Some will scoff at the idea that investing helps beat inflation because the stock market has seen a significant downturn lately. But retirement savings are not based on “recent times”, but on the long term. And in the long term, the stock market has always bounced back and, on average , brought in about 6-7% of profit over time.

But if that still sounds too risky for you, there are even special investments designed to help you cope with long-term inflation. They are called inflation-protected Treasury securities . This is a low risk investment that is paid out twice a year and grows in line with the CPI. You won’t make a fortune from them, but at least you will retain the value of your dollar.

Inflation keeps balance

We enjoy ultra-low gas prices, but in the long run, that’s not all good . Most economists agree that inflation is a necessary evil. And in fact, this is not entirely evil; it keeps our economic system in balance. It also creates jobs. In his book Man vs Markets, Economics Explained, Plain and Simple , Marketplace editor Paddy Hirsch explains:

But inflation is not all that bad. In fact, governments are very fond of inflation – in moderation. Inflation can devalue existing currencies a little, but this can be offset by the fact that there is a lot more money flowing into the system: money that can be spent, or invested, or built, or even hired more employees. Thus, in moderation, inflation can help people maintain employment.

This is the basic theory behind the Phillips curve , which essentially states that there is an inverse relationship between unemployment and inflation. In theory, if inflation stays the same, that means businesses don’t make that much, which means they don’t pay workers that much or fire them entirely because the business isn’t growing. By the same logic, if inflation rises, both spending and employment will increase. If the company you work for makes more money, you are more likely to get promoted.

Not all economists agree with the Phillips curve, but it is clear that there is some relationship between wages and inflation, which is why the Federal Reserve has an inflation target of 2%. The Fed is trying to control inflation by adjusting the federal funds rate – an interest rate that affects credit cards, loans, and savings rates. In their opinion, 2% is the golden mean between excessive price increases and the risk of deflation. In their own words :

The Federal Open Market Committee (FOMC) believes inflation at 2% … is most in line with the Federal Reserve’s mandate to ensure price stability and maximum employment in the long term … lower inflation will be associated with an increased likelihood of falling into deflation which means that prices and possibly wages are falling on average – a phenomenon associated with very weak economic conditions. Having even a small level of inflation reduces the likelihood that the economy will experience harmful deflation if economic conditions weaken.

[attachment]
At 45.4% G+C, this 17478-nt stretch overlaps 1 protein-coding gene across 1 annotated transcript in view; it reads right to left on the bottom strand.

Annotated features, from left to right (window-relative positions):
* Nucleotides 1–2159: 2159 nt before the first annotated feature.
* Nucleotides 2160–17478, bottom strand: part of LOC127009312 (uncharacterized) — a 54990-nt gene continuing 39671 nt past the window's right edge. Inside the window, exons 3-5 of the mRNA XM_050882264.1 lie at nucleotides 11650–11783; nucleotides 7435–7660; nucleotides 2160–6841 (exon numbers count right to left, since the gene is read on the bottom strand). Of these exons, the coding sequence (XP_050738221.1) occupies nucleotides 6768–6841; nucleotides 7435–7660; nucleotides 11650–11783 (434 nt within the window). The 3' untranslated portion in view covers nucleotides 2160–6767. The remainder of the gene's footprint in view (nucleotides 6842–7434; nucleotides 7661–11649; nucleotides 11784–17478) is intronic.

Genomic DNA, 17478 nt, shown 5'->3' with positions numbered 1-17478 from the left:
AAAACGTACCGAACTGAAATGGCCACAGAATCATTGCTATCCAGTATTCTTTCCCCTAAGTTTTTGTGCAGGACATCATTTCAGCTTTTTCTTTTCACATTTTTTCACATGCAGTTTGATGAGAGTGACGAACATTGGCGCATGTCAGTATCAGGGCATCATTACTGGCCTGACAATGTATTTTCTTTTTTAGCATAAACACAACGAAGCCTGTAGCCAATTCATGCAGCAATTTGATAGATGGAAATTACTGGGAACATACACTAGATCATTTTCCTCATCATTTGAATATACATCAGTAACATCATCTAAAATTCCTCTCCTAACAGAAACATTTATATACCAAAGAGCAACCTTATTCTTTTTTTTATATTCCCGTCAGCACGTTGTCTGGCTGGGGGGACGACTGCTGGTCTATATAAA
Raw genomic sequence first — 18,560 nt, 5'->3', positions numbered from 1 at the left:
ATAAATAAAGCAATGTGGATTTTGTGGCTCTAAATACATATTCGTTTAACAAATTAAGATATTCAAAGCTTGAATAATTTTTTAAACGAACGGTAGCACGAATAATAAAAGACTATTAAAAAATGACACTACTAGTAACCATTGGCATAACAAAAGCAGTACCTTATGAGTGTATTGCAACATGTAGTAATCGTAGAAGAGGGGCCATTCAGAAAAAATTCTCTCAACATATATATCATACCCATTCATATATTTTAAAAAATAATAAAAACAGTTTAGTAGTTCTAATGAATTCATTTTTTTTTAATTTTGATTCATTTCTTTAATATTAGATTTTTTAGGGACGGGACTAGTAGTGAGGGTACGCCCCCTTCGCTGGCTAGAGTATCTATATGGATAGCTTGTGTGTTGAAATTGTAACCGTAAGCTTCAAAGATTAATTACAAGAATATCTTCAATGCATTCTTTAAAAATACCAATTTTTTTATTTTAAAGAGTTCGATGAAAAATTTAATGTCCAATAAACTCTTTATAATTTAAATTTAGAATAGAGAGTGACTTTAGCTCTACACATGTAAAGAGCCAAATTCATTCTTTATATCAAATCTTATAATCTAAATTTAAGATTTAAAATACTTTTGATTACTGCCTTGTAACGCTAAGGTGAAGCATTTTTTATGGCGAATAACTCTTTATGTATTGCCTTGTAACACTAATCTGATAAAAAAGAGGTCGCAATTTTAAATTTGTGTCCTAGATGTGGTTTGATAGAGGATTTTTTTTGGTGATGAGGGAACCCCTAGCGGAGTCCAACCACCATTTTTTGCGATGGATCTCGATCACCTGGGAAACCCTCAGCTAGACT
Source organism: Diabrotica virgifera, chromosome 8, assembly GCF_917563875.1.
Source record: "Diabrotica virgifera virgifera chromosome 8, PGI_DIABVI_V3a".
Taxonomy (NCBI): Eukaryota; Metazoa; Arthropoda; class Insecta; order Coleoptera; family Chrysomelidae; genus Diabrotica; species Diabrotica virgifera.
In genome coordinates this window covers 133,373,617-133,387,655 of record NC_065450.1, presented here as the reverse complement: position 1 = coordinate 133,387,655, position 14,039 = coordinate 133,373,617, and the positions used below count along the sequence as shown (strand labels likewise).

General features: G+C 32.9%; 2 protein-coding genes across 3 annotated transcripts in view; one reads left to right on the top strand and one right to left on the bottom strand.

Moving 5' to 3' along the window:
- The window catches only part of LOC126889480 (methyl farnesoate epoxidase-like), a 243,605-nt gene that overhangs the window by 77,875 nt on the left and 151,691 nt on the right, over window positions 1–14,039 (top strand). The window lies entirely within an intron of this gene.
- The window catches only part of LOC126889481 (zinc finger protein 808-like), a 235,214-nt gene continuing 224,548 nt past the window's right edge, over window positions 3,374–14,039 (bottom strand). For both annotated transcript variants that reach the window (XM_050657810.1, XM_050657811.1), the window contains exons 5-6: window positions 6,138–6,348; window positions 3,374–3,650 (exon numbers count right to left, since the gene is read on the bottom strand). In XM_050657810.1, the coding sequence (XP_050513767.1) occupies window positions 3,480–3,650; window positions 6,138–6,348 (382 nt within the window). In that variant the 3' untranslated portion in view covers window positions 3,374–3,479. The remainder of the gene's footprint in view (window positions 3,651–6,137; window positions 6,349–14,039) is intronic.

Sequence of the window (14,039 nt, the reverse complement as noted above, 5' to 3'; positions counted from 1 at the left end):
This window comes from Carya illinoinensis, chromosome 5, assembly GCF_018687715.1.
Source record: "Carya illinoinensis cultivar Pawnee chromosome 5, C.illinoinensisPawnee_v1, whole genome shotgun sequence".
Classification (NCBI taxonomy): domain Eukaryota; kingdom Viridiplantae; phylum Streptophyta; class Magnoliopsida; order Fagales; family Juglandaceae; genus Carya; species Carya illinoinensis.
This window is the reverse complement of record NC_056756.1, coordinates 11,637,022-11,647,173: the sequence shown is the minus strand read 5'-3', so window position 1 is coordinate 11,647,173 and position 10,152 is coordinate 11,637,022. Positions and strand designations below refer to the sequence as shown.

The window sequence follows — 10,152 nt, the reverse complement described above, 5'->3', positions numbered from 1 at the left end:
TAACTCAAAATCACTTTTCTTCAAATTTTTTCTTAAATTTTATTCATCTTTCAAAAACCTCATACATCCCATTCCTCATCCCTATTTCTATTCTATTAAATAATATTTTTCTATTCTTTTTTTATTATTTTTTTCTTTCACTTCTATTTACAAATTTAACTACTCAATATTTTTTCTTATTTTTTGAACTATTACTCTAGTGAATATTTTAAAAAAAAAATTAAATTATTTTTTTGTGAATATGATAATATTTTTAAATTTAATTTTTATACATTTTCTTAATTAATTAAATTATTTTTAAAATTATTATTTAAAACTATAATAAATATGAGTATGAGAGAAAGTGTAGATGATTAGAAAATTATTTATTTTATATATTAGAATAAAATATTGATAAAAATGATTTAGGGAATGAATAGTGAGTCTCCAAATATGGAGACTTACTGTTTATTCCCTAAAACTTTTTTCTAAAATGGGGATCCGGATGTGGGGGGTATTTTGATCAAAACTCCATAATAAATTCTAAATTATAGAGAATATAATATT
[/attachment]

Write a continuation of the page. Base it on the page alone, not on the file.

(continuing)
Lower prices mean companies suffer, so people lose their jobs or stop getting paid, so they stop spending money. Or worse, they run out of money and start defaulting on loans and mortgages. Then the banks suffer and the economy goes into a crash. In a nutshell, this is deflation, and as an example of deflation, this is what happened in Japan in the nineties.

After several asset bubbles burst in Japan, the country experienced a huge economic stagnation that eventually led to deflation. Investopedia sums up Japan’s deflationary history :

From 1991 to 2003, the Japanese economy, as measured by GDP, grew at just 1.14% a year, which is much lower than that of other industrialized countries … Obviously, deflation is causing a lot of problems. When asset prices fall, households and investors hoard cash because tomorrow the money will be worth more than it is today. This creates a liquidity trap. When asset prices fall, the value of secured loans falls, which in turn leads to losses for banks. When banks fail, they stop lending, creating a credit crunch. In most cases, we think of inflation as a very serious economic problem, which may be, but re-inflation of the economy may be exactly what is needed to avoid prolonged periods of slow growth like Japan experienced in the 1990s.

In short, inflation is not always a bad thing. While low prices provide short-term benefits, we need them in the long term. Otherwise, it can lead to more systematic and serious long-term problems. As with most things in life, it all comes down to balance.